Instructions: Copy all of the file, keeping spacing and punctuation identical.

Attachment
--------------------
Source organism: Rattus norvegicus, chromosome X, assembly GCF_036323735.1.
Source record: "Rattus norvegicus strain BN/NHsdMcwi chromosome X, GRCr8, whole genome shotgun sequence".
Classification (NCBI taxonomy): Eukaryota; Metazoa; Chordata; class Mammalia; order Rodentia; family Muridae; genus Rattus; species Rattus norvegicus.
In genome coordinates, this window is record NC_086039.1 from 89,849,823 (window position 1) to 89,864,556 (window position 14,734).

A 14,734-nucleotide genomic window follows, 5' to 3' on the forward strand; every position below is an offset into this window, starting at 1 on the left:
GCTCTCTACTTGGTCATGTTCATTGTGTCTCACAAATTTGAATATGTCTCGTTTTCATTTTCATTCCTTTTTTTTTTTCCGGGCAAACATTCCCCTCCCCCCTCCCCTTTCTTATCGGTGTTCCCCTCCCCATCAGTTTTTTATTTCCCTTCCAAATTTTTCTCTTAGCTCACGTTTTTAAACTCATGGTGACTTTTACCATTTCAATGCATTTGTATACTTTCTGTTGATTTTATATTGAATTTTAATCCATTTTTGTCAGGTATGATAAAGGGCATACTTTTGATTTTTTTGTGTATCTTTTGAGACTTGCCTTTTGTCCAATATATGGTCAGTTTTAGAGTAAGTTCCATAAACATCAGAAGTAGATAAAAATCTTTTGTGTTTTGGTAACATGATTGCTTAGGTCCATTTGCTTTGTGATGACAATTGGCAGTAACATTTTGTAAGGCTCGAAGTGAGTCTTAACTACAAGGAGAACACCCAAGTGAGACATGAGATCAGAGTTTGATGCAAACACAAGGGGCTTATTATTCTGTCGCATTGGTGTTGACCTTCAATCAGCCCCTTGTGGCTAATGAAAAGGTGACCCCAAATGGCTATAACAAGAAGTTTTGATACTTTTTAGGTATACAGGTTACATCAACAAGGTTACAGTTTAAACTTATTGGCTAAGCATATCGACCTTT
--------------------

Source organism: Rattus norvegicus, chromosome X, assembly GCF_036323735.1.
Source record: "Rattus norvegicus strain BN/NHsdMcwi chromosome X, GRCr8, whole genome shotgun sequence".
Classification (NCBI taxonomy): Eukaryota; Metazoa; Chordata; class Mammalia; order Rodentia; family Muridae; genus Rattus; species Rattus norvegicus.
In genome coordinates, this window is record NC_086039.1 from 89,849,823 (window position 1) to 89,864,556 (window position 14,734).

A 14,734-nucleotide genomic window follows, 5' to 3' on the forward strand; every position below is an offset into this window, starting at 1 on the left:
GCTCTCTACTTGGTCATGTTCATTGTGTCTCACAAATTTGAATATGTCTCGTTTTCATTTTCATTCCTTTTTTTTTTTCCGGGCAAACATTCCCCTCCCCCCTCCCCTTTCTTATCGGTGTTCCCCTCCCCATCAGTTTTTTATTTCCCTTCCAAATTTTTCTCTTAGCTCACGTTTTTAAACTCATGGTGACTTTTACCATTTCAATGCATTTGTATACTTTCTGTTGATTTTATATTGAATTTTAATCCATTTTTGTCAGGTATGATAAAGGGCATACTTTTGATTTTTTTGTGTATCTTTTGAGACTTGCCTTTTGTCCAATATATGGTCAGTTTTAGAGTAAGTTCCATAAACATCAGAAGTAGATAAAAATCTTTTGTGTTTTGGTAACATGATTGCTTAGGTCCATTTGCTTTGTGATGACAATTGGCAGTAACATTTTGTAAGGCTCGAAGTGAGTCTTAACTACAAGGAGAACACCCAAGTGAGACATGAGATCAGAGTTTGATGCAAACACAAGGGGCTTATTATTCTGTCGCATTGGTGTTGACCTTCAATCAGCCCCTTGTGGCTAATGAAAAGGTGACCCCAAATGGCTATAACAAGAAGTTTTGATACTTTTTAGGTATACAGGTTACATCAACAAGGTTACAGTTTAAACTTATTGGCTAAGCATATCGACCTTT